“Hosanna!” the crowd cries out on Palm Sunday. “Blessed is he who comes in the name of the Lord!” The people had sung these words before. They’re right out of Psalm 118:25-26.
“Hosanna” is a transliteration of two Hebrew words in v. 25: HOSHIAH NA. HOSHIAH means “Save!” It comes from the verb YASHA, which forms the base of Jesus’ Hebrew name YEHOSHUA, “Yahweh saves.” NA carries a sense of urgency, and is trickier to translate. In Lutheran Service Book it says, “Hosanna is a Hebrew word of praise meaning ‘save us now’” (LSB pg. 195), which captures the sense of urgency. The ESV translates, “Save us, we pray.” The KJV has, “Save now, I beseech thee,” and the RSV has, “Save us, we beseech thee.”
Understanding what the word “Hosanna” means is interesting enough. But there’s something else quite interesting about the words that are in the mouths of the people on Palm Sunday. Notice that at this incredibly significant event they don’t author something new. Their first reaction is to take up on their lips the ancient words that their fathers had sung.
Nor is this an isolated phenomenon. The Palm Sunday crowd picks up Psalm 118, but the author of Psalm 118 didn’t start from scratch either. He took up two other famous lines from the hymnody of Israel.
Ps. 118:14 says, “The Lord is my strength and my song; he has become my salvation.” Israel first sang these words after crossing the Red Sea. In fact, that song is the first song recorded in Scripture. The song begins, “I will sing to the Lord, for he has triumphed gloriously; the horse and his rider he has thrown into the sea. The Lord is my strength and my song, and he has become my salvation” (Ex. 15:1-2a). The author of Psalm 118 took these words verbatim from the Song of Moses and Israel.
Nor is the author of Psalm 118 the only one to do it. Isaiah does likewise: “You will say in that day: ‘I will give thanks to you, O Lord, for though you were angry with me, your anger turned away, that you might comfort me. Behold, God is my salvation; I will trust, and will not be afraid; for the Lord God is my strength and my song, and he has become my salvation” (Is. 12:1-2).
In addition to quoting the Song of Moses and Israel, the author of Psalm 118 also takes up the famous line, “Oh give thanks to the Lord, for he is good; for his steadfast love endures forever!” This phrase comes up in Psalm 106:1, 107:1, 118:1, 29, 136:1. None of these psalms have inscriptions that would indicate who wrote them or when they were written. The first time the phrase comes up in Scripture and we can connect it with a person and a time is in 1 Chronicles 16.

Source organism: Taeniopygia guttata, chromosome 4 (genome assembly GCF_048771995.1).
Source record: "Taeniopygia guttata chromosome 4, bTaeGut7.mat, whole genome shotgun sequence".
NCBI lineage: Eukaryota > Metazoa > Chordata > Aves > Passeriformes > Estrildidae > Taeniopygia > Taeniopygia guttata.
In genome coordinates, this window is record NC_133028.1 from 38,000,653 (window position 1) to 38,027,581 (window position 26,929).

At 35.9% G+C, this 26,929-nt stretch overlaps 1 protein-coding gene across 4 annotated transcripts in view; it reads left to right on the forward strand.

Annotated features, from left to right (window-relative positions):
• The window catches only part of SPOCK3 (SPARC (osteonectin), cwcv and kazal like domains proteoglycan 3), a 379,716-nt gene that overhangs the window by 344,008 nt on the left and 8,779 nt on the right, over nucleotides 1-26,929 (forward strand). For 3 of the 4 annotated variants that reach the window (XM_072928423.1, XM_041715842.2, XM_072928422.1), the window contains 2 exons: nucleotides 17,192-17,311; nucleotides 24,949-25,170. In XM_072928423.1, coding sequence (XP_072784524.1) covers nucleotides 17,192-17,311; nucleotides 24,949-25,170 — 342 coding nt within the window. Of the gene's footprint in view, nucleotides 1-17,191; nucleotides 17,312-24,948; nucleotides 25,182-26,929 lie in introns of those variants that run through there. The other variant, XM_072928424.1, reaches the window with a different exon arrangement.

In 1 Chronicles 16 King David brings the ark of the Lord into Jerusalem. Recall that the Philistines had captured the ark of the Lord in 1 Sam. 4:11. They took it to their country, but were afflicted with plagues from the Lord. In 1 Sam. 6 the Philistines returned the ark to Israel, and the Israelites kept it in Kiritah-jearim (also called Baale-judah, 2 Sam. 6:2, and Baalah, 1 Ch. 13:6) for some twenty years (1 Sam. 7:2).
After David captured Jerusalem (1 Ch. 11), all Israel went to Kiriath-jearim to bring the ark to Jerusalem. On the way back to Jerusalem the oxen stumbled and Uzzah put out his hand to the ark, and the Lord struck him down. David took the ark aside to the house of Obed-edom, who kept it for three months.
At the end of three months, David brought the ark to Jerusalem. Once again all Israel assembled. All of David’s preparations for this are recorded in 1 Ch. 15 and 2 Sam. 6. Not only did David arrange Levites to carry the ark, but he also appointed priests, who sacrificed an ox and a fattened animal every six steps that the ark traveled (2 Sam. 6:13), and he appointed choirs and musicians.
When the ark reached the tent in Jerusalem it says, “Then on that day David first appointed that thanksgiving be sung to the Lord by Asaph and his brothers” (1 Ch. 16:7). Then follow the actual words of praise: “Oh give thanks to the Lord; call upon his name; make known his deeds among the peoples” (1 Ch. 16:8, Isaiah quotes this in Is. 12:4). And the praise concludes, “Oh give thanks to the Lord, for he is good; for his steadfast love endures forever!” (1 Ch 16:34).
Whether this was the first use of the phrase or whether Psalms 106, 107, 118, or 136 predated this event, we don’t know. What we do know is that this phrase became an ordinary in Israel’s song. Psalm 118 especially became connected with Israel’s feasts and the people sang it regularly. But more than a general, regular use, we can also point to several specific events when the people sang, “Give thanks to the Lord, for he is good; for his steadfast love endures forever!”